185. Message From the President’s Deputy Assistant for National Security Affairs (Haig) to the Air Attaché at the Embassy in France (Guay)1

WHP 261. Per our conversation, you should deliver the following message at 10:00 a.m. on Monday, Paris time to your customer. Begin text.

After careful review of the record of the recent negotiating sessions, the U.S. side has come to the conclusion that the DRV side was deliberately and frivolously delaying the talks.

The U.S. side was determined to conclude the negotiations rapidly and this certainly could have been accomplished if there were reciprocal good will and serious intent.

In order to bring the negotiations to a rapid conclusion, the U.S. side makes the following proposal. With respect to the substance of the agreement, the two sides should return to the text as it existed at the conclusion of the session of November 23, 1972, except for the deletion of the phrase “administrative structure” in Article 12(a) and the maintenance of the strictly technical changes in the text mutually agreed in the experts’ meetings in December. With respect to the procedure for signature, this should be on the basis of the DRV proposal of Monday, December 11, 1972. Accordingly, the United States and the Democratic Republic of Vietnam should jointly sign the agreement, while the Government of the Republic of Vietnam and the Provisional Revolutionary [Page 714] Government of the Republic of South Vietnam should sign separate documents which would be identical to the agreement, minus the preamble, and thus contain all its obligations.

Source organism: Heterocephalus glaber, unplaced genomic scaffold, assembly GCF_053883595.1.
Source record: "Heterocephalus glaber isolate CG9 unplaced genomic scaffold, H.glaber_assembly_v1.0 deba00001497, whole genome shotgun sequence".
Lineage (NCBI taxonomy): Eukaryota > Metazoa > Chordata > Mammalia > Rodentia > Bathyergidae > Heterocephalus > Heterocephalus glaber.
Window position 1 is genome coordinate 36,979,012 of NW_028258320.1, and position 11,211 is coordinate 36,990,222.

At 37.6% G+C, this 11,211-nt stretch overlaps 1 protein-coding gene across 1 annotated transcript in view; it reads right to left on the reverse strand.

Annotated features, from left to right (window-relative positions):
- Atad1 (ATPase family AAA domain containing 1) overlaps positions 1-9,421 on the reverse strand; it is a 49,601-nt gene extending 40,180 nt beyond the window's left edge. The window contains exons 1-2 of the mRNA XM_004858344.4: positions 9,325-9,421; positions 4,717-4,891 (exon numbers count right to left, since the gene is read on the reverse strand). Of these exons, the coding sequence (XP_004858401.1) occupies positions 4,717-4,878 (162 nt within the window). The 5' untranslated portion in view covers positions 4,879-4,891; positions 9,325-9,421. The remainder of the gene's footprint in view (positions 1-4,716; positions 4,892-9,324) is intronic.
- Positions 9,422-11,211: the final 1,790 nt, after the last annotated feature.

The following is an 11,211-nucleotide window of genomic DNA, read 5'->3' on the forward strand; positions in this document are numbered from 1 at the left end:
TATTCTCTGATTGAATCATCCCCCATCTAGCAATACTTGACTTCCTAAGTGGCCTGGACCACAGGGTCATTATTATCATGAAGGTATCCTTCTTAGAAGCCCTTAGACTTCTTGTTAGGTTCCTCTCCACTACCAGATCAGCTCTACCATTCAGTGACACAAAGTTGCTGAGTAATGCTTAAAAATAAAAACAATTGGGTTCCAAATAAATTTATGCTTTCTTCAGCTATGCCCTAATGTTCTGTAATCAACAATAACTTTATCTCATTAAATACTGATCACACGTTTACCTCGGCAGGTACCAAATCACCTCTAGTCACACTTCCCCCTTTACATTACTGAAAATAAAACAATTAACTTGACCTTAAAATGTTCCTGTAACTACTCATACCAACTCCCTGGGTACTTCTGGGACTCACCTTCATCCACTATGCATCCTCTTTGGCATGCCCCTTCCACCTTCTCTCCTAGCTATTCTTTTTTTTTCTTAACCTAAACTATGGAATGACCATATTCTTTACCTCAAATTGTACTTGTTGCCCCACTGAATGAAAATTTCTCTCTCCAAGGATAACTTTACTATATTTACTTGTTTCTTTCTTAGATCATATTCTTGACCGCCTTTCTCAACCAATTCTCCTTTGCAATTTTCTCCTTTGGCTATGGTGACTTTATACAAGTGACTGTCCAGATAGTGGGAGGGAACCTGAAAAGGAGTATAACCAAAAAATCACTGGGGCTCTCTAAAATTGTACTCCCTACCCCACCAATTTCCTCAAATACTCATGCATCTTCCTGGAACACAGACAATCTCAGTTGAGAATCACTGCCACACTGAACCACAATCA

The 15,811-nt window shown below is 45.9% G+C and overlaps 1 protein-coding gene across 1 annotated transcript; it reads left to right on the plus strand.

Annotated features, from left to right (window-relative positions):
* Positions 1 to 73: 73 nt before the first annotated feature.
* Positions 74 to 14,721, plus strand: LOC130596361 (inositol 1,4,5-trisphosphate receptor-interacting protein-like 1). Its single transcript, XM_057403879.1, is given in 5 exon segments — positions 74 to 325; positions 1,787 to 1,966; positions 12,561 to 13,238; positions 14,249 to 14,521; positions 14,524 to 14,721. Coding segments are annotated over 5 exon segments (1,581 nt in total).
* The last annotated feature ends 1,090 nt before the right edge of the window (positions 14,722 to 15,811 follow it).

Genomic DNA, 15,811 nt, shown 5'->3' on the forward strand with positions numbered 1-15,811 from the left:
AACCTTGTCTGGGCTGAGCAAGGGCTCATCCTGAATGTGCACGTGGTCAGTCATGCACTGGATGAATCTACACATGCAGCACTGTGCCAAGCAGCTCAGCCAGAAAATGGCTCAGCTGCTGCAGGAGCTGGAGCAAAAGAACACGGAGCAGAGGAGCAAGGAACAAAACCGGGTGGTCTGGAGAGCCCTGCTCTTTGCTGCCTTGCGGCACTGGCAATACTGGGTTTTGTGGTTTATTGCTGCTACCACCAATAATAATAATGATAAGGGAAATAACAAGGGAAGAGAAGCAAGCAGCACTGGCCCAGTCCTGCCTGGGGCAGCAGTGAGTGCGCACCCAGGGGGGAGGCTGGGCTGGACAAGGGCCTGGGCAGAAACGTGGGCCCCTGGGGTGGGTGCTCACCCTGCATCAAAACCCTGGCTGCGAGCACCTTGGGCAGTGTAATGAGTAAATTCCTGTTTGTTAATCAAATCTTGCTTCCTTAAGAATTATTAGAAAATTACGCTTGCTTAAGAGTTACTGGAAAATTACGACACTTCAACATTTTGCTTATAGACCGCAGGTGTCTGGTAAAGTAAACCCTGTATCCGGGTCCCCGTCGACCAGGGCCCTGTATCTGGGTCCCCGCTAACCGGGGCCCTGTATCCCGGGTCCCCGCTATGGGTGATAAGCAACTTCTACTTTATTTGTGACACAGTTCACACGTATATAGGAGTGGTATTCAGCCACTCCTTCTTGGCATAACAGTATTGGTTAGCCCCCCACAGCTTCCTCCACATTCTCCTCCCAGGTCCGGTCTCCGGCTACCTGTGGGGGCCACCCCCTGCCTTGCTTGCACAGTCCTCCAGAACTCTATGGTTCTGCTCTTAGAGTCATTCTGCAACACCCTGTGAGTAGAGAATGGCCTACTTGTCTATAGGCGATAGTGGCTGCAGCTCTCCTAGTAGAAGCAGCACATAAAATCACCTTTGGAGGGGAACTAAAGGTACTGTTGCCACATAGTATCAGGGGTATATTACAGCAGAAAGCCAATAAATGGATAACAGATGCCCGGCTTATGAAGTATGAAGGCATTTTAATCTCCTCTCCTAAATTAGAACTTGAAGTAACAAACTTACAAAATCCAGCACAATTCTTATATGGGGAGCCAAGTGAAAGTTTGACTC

In the meantime there should be rapid progress on the protocols designed to implement the agreement. The U.S. side wishes to reemphasize that it is unacceptable to reintroduce into these protocols substantive issues which conflict with the agreement itself or attempt to reopen questions already decided.

On this basis, Dr. Kissinger is prepared to meet Special Advisor Le Duc Tho on any date after December 26, 1972, to be chosen by the DRV side. It must be pointed out that because of his other responsibilities it is impossible for Dr. Kissinger to remain in Paris for extended periods of time in the future. The U.S. side also wants to emphasize that the present framework for a negotiated settlement cannot be maintained indefinitely.

The U.S. side reiterates its strong preference for an early and stable peace and believes that a positive response to this message would constitute a major breakthrough toward that goal.

End text.

End message.

  1. Source: National Archives, Nixon Presidential Materials, NSC Files, Box 859, For the President’s Files (Winston Lord)—China Trip/Vietnam, Sensitive Camp David, Vol. XXIII. Top Secret; Operational Immediate; Sensitive; Exclusively Eyes Only. Written on December 16.